Since we have concluded the Form 30C was legally adequate, the trial commissioner properly granted the Motion to Preclude since the respondents failed to act within the statutory time limitation to issue their disclaimer. We uphold the order and dismiss this appeal.5
Respondents point out that even after the Motion to Preclude is granted establishing the respondents’ liability for an injury the claimant still must prove disability. The commissioner has not issued an order determining whether the claimant should receive an award for her injuries sustained November 5, 2002 and if so, ascertained the amount of such an award. This matter is remanded to the commissioner for further proceedings to determine what compensation is due the claimant.
Commissioners Michelle D. Truglia and Ernie R. Walker concur in this opinion.
1 The trial commissioner appeared to have granted the Motion for Articulation on September 12, 2005 but on October 20, 2005 re-opened the order to deny the Motion, attributing the prior order to a scrivener’s error. BACK TO TEXT
2 Subsection (b) of § 31-297 C.G.S. was subsequently repealed. The annotation to the Connecticut General Statutes reflects that § 31-294c C.G.S. is the successor statute on notice provisions. We believe the Chase precedent is definitive authority for that statute as well. BACK TO TEXT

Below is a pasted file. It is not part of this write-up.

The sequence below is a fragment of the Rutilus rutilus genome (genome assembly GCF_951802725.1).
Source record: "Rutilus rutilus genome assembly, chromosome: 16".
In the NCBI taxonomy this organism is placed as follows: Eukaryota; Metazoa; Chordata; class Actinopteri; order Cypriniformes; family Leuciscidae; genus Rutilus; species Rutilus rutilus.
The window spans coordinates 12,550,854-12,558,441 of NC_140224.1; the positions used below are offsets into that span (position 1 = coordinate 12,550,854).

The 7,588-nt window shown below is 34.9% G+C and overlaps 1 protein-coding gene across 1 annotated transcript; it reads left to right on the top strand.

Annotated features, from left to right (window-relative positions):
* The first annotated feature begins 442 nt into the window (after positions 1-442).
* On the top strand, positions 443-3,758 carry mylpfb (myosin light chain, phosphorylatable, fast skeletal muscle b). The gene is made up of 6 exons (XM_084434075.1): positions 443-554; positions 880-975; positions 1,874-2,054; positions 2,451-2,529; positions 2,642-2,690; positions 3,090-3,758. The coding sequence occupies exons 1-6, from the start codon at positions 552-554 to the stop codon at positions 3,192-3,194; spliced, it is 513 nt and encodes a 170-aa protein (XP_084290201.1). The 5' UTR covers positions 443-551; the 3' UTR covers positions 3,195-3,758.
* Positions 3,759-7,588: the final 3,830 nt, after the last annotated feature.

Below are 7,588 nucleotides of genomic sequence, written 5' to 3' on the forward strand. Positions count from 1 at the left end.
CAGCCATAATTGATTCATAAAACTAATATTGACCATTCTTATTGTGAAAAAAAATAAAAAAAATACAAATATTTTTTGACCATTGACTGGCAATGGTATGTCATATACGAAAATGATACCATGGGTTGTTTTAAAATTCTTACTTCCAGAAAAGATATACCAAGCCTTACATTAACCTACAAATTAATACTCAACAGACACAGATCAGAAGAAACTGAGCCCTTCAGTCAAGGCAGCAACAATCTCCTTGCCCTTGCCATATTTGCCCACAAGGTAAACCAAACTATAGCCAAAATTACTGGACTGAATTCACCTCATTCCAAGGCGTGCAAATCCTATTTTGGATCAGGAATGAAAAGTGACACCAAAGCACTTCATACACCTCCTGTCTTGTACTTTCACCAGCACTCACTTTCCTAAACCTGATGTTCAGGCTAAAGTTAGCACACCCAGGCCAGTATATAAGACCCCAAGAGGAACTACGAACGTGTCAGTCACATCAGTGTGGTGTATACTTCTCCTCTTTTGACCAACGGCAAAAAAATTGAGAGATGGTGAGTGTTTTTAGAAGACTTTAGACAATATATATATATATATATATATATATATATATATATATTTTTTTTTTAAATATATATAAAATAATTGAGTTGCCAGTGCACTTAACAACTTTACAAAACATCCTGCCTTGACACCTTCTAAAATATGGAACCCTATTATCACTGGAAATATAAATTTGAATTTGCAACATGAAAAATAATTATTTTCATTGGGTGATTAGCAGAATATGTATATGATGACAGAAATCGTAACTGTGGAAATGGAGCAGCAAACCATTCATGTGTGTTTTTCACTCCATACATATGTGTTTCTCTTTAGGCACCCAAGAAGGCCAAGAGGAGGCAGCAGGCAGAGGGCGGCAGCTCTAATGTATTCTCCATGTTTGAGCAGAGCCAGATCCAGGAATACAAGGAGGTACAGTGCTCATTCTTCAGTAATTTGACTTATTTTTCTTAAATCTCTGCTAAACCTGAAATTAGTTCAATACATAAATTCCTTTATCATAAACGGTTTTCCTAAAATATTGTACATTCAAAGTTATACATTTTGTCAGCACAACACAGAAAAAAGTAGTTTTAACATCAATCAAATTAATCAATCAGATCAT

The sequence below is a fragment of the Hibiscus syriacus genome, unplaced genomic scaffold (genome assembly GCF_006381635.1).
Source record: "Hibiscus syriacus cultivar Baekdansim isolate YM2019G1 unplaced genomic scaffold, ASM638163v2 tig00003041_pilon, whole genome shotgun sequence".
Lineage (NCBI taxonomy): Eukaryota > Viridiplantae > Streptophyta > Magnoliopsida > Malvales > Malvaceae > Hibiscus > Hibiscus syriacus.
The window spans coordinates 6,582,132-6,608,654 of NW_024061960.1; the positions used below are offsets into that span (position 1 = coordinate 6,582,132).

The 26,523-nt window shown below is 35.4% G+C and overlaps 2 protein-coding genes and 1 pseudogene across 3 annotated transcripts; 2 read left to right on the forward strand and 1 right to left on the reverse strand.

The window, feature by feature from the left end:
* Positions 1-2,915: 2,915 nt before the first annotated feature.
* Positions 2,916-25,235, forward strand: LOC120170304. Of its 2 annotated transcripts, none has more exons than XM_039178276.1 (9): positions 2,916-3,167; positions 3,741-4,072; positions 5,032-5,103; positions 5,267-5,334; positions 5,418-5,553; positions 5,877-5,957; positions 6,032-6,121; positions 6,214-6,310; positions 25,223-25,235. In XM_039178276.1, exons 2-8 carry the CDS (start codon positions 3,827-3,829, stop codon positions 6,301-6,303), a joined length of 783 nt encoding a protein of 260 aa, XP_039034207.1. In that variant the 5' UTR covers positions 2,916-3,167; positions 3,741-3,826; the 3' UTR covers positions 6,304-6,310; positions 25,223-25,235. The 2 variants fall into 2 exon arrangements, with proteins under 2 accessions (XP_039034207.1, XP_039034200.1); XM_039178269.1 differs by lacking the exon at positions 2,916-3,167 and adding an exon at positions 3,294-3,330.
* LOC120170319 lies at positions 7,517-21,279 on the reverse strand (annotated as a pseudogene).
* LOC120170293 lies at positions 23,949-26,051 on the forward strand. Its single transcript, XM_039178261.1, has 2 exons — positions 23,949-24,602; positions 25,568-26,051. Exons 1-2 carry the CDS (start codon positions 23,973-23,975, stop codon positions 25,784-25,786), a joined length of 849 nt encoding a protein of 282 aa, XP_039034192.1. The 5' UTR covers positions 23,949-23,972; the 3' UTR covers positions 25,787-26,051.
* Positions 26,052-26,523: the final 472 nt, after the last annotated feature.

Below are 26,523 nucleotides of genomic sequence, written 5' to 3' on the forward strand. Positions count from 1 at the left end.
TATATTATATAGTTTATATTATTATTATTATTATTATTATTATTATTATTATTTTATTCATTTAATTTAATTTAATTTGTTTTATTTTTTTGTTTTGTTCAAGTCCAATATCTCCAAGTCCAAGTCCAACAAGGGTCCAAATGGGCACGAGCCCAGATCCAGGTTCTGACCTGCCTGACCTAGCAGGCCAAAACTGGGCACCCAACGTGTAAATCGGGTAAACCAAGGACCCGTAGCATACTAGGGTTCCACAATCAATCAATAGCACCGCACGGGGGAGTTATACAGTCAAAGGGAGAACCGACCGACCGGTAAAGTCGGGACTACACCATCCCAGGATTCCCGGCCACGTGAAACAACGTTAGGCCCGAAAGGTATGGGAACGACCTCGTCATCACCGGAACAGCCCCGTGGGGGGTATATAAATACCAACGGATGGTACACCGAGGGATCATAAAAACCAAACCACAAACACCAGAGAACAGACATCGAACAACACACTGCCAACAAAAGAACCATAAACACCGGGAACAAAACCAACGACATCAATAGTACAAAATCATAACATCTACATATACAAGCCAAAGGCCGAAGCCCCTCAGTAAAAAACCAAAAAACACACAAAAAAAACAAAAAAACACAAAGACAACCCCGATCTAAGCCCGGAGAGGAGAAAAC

3 The record indicates the claimant’s primary responsibility was restocking Stop & Shop and Big Y Supermarkets. She testified she restocked no other grocers. Respondents offer no evidence that there were so many such stores in Belchertown as to make investigation of the claim impractical. BACK TO TEXT
4 The record contains evidence the claimant verbally notified her employers of the fall the day it occurred. See January 18, 2005 Transcript, p. 31. This further undermines the respondents’ notice argument as they had immediate constructive notice of a potential claim and could have commenced an investigation prior to the filing of the Form 30C. BACK TO TEXT
5 The holding in Chase compels a liberal reading of notice requirements to comport with the humanitarian purposes of the Workers’ Compensation Act. Our appellate courts have recently permitted relaxed notice requirements involving other statutes as well. In Salemme v. Seymour, 262 Conn. 728 (2003) the Supreme Court construed the highway defect statute (§ 13a-149 C.G.S.) and determined that legal notice of an alleged highway defect need not include a street address, holding a notice addressed to the Town of Seymour claiming an accident occurred on “Silvermine Road” was legally adequate. While the Supreme Court’s holding regarding notice in Salemme is not dispositive of the notice requirements for a Form 30C, it certainly reflects a philosophy regarding notice requirements at odds with the respondents’ position. BACK TO TEXT